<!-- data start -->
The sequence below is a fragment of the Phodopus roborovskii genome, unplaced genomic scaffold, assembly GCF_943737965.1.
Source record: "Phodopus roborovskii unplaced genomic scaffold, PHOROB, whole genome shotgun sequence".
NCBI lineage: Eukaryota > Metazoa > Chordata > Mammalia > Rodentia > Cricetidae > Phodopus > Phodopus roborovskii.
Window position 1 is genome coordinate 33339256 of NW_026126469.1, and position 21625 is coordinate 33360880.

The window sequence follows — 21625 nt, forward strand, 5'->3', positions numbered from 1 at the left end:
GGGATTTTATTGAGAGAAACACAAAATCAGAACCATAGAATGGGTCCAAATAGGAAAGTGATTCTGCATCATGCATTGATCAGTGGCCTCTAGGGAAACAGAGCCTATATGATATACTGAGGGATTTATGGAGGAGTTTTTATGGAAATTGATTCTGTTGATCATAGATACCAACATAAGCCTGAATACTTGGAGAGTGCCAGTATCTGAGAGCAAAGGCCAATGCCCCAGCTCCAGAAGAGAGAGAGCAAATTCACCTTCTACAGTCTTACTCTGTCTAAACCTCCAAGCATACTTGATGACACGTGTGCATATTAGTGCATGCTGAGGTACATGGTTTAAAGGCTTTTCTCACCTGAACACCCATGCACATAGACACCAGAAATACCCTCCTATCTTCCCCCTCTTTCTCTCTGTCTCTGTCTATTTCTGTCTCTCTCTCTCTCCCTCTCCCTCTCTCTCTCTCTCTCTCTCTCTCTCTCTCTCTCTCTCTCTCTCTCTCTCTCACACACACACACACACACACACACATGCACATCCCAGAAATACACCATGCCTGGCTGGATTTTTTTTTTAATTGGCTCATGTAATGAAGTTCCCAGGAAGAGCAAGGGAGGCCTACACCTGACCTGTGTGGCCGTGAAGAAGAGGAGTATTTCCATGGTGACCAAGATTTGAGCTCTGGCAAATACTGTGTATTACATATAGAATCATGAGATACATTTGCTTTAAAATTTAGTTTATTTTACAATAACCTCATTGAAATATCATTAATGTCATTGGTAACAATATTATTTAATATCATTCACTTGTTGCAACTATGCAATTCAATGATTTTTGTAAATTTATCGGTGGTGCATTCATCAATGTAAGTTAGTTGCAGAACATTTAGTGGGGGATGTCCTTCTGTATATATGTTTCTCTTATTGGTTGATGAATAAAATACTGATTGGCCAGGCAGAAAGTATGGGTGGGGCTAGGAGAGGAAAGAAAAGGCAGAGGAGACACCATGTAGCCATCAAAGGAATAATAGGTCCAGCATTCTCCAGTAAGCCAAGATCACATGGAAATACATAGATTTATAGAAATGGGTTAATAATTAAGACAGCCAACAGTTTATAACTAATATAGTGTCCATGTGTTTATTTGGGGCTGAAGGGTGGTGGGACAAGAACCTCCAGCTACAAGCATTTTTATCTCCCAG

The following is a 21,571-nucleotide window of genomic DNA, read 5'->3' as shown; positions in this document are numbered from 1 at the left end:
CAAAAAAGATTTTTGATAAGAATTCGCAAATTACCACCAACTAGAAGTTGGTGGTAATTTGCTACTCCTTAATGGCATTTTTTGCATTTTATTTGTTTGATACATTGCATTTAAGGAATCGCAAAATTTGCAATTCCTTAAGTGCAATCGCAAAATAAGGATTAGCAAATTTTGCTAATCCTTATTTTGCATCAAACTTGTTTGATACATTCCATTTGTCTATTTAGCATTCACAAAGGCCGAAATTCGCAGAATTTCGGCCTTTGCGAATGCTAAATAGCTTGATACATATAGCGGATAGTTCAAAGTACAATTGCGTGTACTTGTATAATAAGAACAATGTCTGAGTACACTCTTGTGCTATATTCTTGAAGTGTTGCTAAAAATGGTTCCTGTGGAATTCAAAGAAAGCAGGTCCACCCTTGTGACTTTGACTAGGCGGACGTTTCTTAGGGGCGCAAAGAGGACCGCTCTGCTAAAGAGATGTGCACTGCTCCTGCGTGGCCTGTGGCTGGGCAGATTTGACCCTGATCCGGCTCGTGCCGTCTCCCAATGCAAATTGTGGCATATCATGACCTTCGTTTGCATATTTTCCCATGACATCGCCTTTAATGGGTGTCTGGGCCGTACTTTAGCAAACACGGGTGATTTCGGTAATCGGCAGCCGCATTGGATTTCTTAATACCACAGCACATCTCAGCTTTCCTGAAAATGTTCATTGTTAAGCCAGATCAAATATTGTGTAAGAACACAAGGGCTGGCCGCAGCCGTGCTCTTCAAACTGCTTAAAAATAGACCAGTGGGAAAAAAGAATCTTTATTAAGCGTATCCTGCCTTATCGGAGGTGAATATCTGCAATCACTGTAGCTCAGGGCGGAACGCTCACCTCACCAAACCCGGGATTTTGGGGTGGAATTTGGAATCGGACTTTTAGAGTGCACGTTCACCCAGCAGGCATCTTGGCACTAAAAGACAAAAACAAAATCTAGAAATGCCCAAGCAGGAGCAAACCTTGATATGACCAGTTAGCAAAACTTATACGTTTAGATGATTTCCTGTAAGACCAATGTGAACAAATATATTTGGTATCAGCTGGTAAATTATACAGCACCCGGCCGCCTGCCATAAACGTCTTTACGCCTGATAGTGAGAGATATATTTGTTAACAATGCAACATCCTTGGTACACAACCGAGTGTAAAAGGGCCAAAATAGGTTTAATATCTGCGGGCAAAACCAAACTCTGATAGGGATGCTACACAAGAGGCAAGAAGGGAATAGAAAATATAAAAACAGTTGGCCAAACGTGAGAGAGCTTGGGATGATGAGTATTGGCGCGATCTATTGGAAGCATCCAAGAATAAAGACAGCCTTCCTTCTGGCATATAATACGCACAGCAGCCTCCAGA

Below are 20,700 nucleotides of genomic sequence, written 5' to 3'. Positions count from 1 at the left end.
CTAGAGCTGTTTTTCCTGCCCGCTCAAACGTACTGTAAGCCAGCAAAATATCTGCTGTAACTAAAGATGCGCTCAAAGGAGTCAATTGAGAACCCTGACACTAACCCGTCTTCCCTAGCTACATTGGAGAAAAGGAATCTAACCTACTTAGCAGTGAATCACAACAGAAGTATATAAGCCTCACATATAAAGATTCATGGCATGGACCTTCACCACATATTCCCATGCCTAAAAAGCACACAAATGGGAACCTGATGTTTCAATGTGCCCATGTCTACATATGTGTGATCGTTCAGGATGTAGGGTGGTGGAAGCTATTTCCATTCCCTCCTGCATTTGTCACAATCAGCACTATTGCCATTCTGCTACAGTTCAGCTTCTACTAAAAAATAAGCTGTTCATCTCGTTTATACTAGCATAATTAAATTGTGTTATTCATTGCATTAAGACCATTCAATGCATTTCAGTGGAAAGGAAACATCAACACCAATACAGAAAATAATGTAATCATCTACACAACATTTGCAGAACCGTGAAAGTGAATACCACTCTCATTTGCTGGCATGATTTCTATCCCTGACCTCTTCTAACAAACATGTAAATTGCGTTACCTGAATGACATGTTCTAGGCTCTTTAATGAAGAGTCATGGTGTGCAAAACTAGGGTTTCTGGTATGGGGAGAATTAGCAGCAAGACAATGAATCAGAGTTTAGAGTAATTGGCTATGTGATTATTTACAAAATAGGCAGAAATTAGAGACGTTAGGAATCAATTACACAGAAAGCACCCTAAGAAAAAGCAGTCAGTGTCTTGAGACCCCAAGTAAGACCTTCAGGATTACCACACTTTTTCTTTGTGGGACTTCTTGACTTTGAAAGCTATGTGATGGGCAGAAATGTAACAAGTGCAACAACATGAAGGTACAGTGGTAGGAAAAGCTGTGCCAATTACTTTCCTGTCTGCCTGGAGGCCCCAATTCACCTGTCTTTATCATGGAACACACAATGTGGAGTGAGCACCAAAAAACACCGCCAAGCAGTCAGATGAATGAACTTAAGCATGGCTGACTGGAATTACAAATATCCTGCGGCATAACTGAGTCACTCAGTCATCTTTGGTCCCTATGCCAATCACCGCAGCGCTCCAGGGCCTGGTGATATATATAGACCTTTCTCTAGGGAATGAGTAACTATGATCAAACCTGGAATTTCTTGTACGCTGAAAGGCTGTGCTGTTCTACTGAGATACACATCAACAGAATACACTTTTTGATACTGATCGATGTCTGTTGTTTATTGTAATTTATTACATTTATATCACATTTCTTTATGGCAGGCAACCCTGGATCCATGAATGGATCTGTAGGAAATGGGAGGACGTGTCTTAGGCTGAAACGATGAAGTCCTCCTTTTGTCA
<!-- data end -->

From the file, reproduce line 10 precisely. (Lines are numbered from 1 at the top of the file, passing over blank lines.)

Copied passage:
CTAGAGCTGTTTTTCCTGCCCGCTCAAACGTACTGTAAGCCAGCAAAATATCTGCTGTAACTAAAGATGCGCTCAAAGGAGTCAATTGAGAACCCTGACACTAACCCGTCTTCCCTAGCTACATTGGAGAAAAGGAATCTAACCTACTTAGCAGTGAATCACAACAGAAGTATATAAGCCTCACATATAAAGATTCATGGCATGGACCTTCACCACATATTCCCATGCCTAAAAAGCACACAAATGGGAACCTGATGTTTCAATGTGCCCATGTCTACATATGTGTGATCGTTCAGGATGTAGGGTGGTGGAAGCTATTTCCATTCCCTCCTGCATTTGTCACAATCAGCACTATTGCCATTCTGCTACAGTTCAGCTTCTACTAAAAAATAAGCTGTTCATCTCGTTTATACTAGCATAATTAAATTGTGTTATTCATTGCATTAAGACCATTCAATGCATTTCAGTGGAAAGGAAACATCAACACCAATACAGAAAATAATGTAATCATCTACACAACATTTGCAGAACCGTGAAAGTGAATACCACTCTCATTTGCTGGCATGATTTCTATCCCTGACCTCTTCTAACAAACATGTAAATTGCGTTACCTGAATGACATGTTCTAGGCTCTTTAATGAAGAGTCATGGTGTGCAAAACTAGGGTTTCTGGTATGGGGAGAATTAGCAGCAAGACAATGAATCAGAGTTTAGAGTAATTGGCTATGTGATTATTTACAAAATAGGCAGAAATTAGAGACGTTAGGAATCAATTACACAGAAAGCACCCTAAGAAAAAGCAGTCAGTGTCTTGAGACCCCAAGTAAGACCTTCAGGATTACCACACTTTTTCTTTGTGGGACTTCTTGACTTTGAAAGCTATGTGATGGGCAGAAATGTAACAAGTGCAACAACATGAAGGTACAGTGGTAGGAAAAGCTGTGCCAATTACTTTCCTGTCTGCCTGGAGGCCCCAATTCACCTGTCTTTATCATGGAACACACAATGTGGAGTGAGCACCAAAAAACACCGCCAAGCAGTCAGATGAATGAACTTAAGCATGGCTGACTGGAATTACAAATATCCTGCGGCATAACTGAGTCACTCAGTCATCTTTGGTCCCTATGCCAATCACCGCAGCGCTCCAGGGCCTGGTGATATATATAGACCTTTCTCTAGGGAATGAGTAACTATGATCAAACCTGGAATTTCTTGTACGCTGAAAGGCTGTGCTGTTCTACTGAGATACACATCAACAGAATACACTTTTTGATACTGATCGATGTCTGTTGTTTATTGTAATTTATTACATTTATATCACATTTCTTTATGGCAGGCAACCCTGGATCCATGAATGGATCTGTAGGAAATGGGAGGACGTGTCTTAGGCTGAAACGATGAAGTCCTCCTTTTGTCA